I’m at the Milwaukee Secure Detention Facility (MSDF), an institution in the Wisconsin Prison System (WPS), participating in the Earned Release Program (ERP).  This past weekend noteworthy events surrounded soon to depart cellie Andre Charles.  Late Friday guard Ruth Bartowski, besides finding out she has been a captain and probation officer in the past, confided to our table Andre had come after her with several ICI (Inmate Complaints that go to Madison) forms alleging racism.  They didn’t take but it explains the bitterness between them.  That weekend we experienced why they don’t want us to heat water for coffee or refried beans off of canteen, which is the favorite food of Corey Ball, using water, paper clips, and a power cord.  Someone pulled the cord of out of the water without unplugging it making the breaker go out on our side.  We sat without power on our side for about 2 hours until Saturday Night Live started.  But of course cellie Andre Charles is on edge about leaving and guard Rosco Peters threw him a tidbit of information on when, when he yelled playfully at him during count as is their custom, that he had 2 days left to follow the rules.  On Monday I got up as normal, ate breakfast about 6:30 am and returned to my cell.  Peters called me down about 8 am and let me know I was leaving for my PET scan like last time to make sure the cancer hadn’t returned.  I reminded him I’d eaten (you’re supposed to go without food for 8 hours prior).  No one had told him he said.  When the guards came to get me I told him I’d eaten and asked if we should call to make sure it would be ok.  He wanted to go to Madison and if they said no so be it.  It became clear why as he was the driver and didn’t want to lose the overtime shift.  The ride there was uneventful but it was SO good to see the outside world!  Once there I got to the waiting room.  It was packed and noisy so much so that you couldn’t hear the movie on the wall.  The guys dominating the conversation were mostly lifers, trading war stories and discussing who their “bitches” are present and past.  Of course, I’m the only one in yellow in the sea of green uniforms so people stared.  Most didn’t know I was at MSDF but some did.  I got called to go for the scan at 11:30 am.  I didn’t have a coat to cover me on the wheelchair so the combination of cuffs, chains, and yellow uniform attracted lots of looks.  I can’t wait to come back to the University Hospital in civilian clothes some day.  Of course, never coming here again is an attractive alternative!  The man doing the scan commented that I should leave the cuffs on my feet joking I might try to escape.  I got back to the holding room, eating one of the infamous bag lunches.  We returned to MSDF, getting strip searched once at the hospital then once at MSDF.  I waited at least an hour in a holding cell.  The staff at intake on 2nd shift is just rude and unprofessional unlike their 1st shift counterparts.  I heard them mocking other inmates and were just rude in their tone to me.  I got back to my unit where Andre greeted me with the news he was getting released tomorrow.  I’m sure my test results will come back well and with this news I’m as happy as I can get here.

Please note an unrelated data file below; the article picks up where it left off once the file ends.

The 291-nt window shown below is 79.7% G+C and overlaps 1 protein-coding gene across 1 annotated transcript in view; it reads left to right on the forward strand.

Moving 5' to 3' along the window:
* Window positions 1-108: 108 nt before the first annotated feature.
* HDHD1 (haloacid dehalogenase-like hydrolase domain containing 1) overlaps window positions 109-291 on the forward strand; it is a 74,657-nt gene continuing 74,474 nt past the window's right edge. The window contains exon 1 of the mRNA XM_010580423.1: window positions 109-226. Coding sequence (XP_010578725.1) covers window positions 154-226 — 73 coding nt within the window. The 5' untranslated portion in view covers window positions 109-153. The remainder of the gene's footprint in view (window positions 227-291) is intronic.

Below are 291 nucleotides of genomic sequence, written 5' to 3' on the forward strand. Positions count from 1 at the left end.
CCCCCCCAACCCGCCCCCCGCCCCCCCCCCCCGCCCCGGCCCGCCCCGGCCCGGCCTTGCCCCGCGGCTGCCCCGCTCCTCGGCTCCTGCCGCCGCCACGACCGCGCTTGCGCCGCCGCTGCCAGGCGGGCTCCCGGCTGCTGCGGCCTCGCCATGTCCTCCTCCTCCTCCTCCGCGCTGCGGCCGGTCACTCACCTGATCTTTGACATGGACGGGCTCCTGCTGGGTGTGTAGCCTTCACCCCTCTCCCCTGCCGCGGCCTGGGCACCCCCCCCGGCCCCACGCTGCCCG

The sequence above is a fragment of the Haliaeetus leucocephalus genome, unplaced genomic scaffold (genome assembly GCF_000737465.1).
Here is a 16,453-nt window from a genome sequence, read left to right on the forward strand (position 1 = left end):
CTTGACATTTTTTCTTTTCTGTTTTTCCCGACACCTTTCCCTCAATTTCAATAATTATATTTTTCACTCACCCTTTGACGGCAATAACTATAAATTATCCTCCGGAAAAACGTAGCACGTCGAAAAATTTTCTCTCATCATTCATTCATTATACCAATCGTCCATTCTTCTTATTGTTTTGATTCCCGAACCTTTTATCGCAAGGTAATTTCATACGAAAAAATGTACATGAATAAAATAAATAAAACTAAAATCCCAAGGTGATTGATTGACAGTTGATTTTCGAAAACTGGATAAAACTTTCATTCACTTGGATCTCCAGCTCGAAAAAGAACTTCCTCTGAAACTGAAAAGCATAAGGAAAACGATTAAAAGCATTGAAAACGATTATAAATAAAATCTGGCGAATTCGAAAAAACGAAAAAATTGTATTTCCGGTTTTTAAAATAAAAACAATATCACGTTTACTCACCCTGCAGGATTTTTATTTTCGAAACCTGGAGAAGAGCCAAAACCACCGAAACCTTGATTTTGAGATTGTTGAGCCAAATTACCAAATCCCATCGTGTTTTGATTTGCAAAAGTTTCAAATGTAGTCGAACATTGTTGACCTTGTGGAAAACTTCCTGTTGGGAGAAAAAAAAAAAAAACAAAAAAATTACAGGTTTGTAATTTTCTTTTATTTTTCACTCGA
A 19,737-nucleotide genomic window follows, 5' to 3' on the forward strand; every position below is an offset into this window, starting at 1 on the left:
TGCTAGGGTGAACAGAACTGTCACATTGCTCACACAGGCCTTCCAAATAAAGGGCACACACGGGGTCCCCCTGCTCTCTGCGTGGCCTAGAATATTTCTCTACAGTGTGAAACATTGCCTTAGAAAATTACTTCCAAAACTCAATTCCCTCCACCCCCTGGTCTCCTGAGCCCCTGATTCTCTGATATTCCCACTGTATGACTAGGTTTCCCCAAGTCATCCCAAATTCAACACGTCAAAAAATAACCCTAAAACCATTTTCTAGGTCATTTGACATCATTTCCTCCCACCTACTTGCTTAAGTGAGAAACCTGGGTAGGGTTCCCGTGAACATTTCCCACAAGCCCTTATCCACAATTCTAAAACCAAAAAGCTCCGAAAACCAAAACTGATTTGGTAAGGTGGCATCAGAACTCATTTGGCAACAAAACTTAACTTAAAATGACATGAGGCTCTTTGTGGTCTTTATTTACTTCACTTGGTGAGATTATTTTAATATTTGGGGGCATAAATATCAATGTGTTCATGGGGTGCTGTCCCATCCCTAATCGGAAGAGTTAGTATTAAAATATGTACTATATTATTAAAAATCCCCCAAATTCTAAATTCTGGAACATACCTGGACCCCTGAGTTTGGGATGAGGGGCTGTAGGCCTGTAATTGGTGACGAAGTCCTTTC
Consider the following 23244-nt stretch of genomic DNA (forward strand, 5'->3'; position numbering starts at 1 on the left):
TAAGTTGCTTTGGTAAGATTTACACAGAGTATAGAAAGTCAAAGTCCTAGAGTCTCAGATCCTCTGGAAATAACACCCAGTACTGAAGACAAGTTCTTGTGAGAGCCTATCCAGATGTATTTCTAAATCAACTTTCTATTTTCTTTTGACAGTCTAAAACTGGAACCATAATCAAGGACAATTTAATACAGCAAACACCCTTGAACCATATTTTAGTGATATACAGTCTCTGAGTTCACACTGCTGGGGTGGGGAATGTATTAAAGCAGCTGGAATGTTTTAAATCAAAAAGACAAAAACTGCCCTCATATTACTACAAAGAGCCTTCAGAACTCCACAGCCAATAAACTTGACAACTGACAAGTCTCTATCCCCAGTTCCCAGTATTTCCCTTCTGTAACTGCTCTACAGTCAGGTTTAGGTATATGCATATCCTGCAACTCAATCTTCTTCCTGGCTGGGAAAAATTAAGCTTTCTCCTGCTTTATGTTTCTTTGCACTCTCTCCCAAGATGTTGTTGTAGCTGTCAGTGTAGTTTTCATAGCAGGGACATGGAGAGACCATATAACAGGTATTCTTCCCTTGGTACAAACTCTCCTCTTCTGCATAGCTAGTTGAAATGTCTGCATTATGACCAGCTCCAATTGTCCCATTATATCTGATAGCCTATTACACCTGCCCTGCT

I’m at the Milwaukee Secure Detention Facility (MSDF), an institution in the Wisconsin Prison System (WPS), participating in the Earned Release Program (ERP).  Tuesday afternoon came about and the staff and inmates alike were focused on one thing – Gov. Walker was giving his address on the state budget.  Inmates and staff were watching for vastly different reasons however.  Staff were concerned with layoffs, benefit cuts, as well as DOC funding cuts.  Inmates wanted to find out what would happen to the so called early release provisions of Act 28 in the previous two year budget and what, if anything, would happen to ERP or the Challenge Incarceration Program (CIP).  ERP is a federally funded program but those running the DOC are said to be opposed to any kind of programs that encourage early inmate release.  So nobody knows what was going to happen.  Truthfully, though, had people been thinking by the time any of this goes into effect we will have all graduated ERP.  So there really isn’t reason to be concerned.  But it makes a good conversational piece.  The social workers even came by the unit though no groups were going to watch it on our TV.  The address got interrupted by the trays being handed out for supper but the news came out under this proposal, Act 28 and any mechanism for early release, such as good time, is dead.  In addition, over 50 million in funding for the DOC is being cut based on lower prisoner population.  It would seem these two things contradict each other.  We shall see.  Nothing was said specifically about ERP but I’m guessing it’s going to be left alone.  Again, we shall see.  The rest of the budget was painful to hear but that didn’t surprise me.  I noted the possible cuts to BadgerCare, especially since I might need help with the cost of the PET scans after I get out until I get a job with insurance to make sure cancer has not returned.  But that’s a down the road concern.  We all went about our business.  The following day held a surprise for me.  It was a Training Day but I was asked along with a swamper to go and clean the social worker’s office.  I got there and they were al in one room with several desks.  Even the intern Nikita was there.  They joked with me about the job sweeping I was doing when I left a dust bunny behind.  It was odd seeing them all together except for one.  Then the unit manager came by, let the social workers know she needed her office cleaned as well and wanting the mop water changed.  The swamper went to get water while I went to her office to sweep.  I’ve never seen a more messy desk.  Having read my face she insisted she knew where everything was on it.  After we were done we returned to the unit where everyone was busy cleaning as is the custom on Training Day.  The guys in my group now kid me more than ever about being Ms. Grey’s favorite.  But that’s ok.  I don’t’ care.  I just don’t know what she sees in me.